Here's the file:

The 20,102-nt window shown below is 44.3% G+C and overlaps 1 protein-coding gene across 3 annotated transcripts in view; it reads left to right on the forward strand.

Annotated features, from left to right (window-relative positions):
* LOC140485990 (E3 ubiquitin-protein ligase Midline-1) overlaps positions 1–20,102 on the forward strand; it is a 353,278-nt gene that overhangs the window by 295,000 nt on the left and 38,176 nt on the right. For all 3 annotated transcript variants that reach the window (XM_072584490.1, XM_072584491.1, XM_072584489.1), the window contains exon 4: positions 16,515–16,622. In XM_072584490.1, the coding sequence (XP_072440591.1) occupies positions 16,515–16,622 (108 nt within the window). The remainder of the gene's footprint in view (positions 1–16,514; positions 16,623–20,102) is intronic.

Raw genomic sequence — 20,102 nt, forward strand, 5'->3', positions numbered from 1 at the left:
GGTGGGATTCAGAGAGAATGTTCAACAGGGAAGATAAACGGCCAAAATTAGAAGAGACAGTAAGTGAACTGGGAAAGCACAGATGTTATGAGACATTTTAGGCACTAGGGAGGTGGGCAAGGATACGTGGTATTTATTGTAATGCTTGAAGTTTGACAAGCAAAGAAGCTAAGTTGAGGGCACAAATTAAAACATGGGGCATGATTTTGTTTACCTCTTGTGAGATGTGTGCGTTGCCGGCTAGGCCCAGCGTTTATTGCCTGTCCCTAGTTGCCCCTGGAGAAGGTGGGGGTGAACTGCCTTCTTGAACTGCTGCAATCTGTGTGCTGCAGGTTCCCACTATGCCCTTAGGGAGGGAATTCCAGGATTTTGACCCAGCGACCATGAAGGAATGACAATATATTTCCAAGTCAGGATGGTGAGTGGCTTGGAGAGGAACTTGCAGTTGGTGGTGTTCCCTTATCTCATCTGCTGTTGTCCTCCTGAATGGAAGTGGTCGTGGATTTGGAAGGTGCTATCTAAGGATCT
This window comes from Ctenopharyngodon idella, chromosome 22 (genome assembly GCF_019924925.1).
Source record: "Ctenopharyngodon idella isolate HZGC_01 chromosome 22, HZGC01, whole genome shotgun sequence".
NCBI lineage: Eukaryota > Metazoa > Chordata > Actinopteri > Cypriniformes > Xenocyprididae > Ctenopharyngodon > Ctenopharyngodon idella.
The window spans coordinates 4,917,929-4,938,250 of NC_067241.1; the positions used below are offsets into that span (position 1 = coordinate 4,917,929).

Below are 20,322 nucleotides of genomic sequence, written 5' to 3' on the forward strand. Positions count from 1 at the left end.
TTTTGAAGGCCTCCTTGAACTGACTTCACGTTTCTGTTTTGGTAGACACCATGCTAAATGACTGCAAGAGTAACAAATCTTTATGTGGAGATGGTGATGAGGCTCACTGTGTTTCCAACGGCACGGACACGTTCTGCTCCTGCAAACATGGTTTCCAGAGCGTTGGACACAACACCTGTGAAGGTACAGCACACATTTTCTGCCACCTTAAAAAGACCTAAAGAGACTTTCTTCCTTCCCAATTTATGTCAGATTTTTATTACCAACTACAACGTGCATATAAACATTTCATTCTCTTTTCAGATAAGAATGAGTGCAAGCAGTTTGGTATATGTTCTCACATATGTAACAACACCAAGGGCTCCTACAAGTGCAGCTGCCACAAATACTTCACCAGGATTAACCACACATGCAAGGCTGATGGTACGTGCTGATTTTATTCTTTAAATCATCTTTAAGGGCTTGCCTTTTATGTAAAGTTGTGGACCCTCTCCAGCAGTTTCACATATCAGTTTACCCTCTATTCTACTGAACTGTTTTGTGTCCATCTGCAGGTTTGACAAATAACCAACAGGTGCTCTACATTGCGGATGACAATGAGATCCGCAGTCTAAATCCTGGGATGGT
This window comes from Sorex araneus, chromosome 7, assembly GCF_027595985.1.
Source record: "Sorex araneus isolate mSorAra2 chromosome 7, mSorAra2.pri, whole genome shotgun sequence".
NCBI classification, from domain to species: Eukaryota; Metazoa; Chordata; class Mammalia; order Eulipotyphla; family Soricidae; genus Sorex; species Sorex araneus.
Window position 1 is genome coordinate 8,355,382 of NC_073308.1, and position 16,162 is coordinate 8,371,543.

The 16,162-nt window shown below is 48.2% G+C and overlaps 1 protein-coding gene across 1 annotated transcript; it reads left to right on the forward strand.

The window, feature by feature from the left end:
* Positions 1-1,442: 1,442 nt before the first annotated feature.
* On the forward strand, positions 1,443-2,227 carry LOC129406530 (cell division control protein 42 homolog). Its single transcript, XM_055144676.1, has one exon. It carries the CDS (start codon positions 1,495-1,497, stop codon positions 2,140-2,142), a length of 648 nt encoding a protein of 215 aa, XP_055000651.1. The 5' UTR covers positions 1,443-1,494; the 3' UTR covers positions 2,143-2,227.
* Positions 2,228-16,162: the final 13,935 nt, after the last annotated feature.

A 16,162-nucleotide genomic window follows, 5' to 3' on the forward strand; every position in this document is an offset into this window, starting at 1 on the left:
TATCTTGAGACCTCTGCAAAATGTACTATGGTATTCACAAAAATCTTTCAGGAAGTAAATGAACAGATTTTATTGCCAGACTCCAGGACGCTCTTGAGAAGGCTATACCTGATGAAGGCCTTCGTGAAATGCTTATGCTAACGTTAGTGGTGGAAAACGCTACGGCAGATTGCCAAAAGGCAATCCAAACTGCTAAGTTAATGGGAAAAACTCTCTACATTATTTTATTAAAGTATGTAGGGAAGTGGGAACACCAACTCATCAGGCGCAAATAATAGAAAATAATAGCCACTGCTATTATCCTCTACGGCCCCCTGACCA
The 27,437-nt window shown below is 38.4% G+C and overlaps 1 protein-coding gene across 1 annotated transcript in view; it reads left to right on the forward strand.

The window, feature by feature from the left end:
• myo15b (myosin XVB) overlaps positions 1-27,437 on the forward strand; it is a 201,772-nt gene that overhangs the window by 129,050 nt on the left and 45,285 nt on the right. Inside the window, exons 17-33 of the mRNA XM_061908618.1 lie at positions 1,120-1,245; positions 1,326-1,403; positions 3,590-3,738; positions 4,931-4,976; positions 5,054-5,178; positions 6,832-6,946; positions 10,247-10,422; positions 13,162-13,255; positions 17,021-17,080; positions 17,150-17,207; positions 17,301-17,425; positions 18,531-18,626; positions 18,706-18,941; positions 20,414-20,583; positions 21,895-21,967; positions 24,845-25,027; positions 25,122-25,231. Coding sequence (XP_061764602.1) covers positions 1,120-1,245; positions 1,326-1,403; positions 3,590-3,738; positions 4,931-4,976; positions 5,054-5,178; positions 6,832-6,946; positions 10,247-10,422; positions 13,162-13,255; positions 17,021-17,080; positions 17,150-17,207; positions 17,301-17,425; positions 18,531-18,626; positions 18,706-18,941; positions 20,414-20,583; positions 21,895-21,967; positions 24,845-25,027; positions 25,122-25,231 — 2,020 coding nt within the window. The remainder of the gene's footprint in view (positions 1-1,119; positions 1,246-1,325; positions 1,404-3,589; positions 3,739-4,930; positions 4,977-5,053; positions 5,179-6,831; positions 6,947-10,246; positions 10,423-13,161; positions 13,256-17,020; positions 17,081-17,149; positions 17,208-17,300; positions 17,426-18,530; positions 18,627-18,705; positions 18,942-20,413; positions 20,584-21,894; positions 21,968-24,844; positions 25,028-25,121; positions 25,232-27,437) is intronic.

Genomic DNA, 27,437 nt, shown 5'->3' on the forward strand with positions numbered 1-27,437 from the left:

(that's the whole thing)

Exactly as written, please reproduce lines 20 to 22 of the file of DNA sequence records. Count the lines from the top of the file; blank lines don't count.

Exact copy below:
* Positions 2,228-16,162: the final 13,935 nt, after the last annotated feature.

A 16,162-nucleotide genomic window follows, 5' to 3' on the forward strand; every position in this document is an offset into this window, starting at 1 on the left:
TATCTTGAGACCTCTGCAAAATGTACTATGGTATTCACAAAAATCTTTCAGGAAGTAAATGAACAGATTTTATTGCCAGACTCCAGGACGCTCTTGAGAAGGCTATACCTGATGAAGGCCTTCGTGAAATGCTTATGCTAACGTTAGTGGTGGAAAACGCTACGGCAGATTGCCAAAAGGCAATCCAAACTGCTAAGTTAATGGGAAAAACTCTCTACATTATTTTATTAAAGTATGTAGGGAAGTGGGAACACCAACTCATCAGGCGCAAATAATAGAAAATAATAGCCACTGCTATTATCCTCTACGGCCCCCTGACCA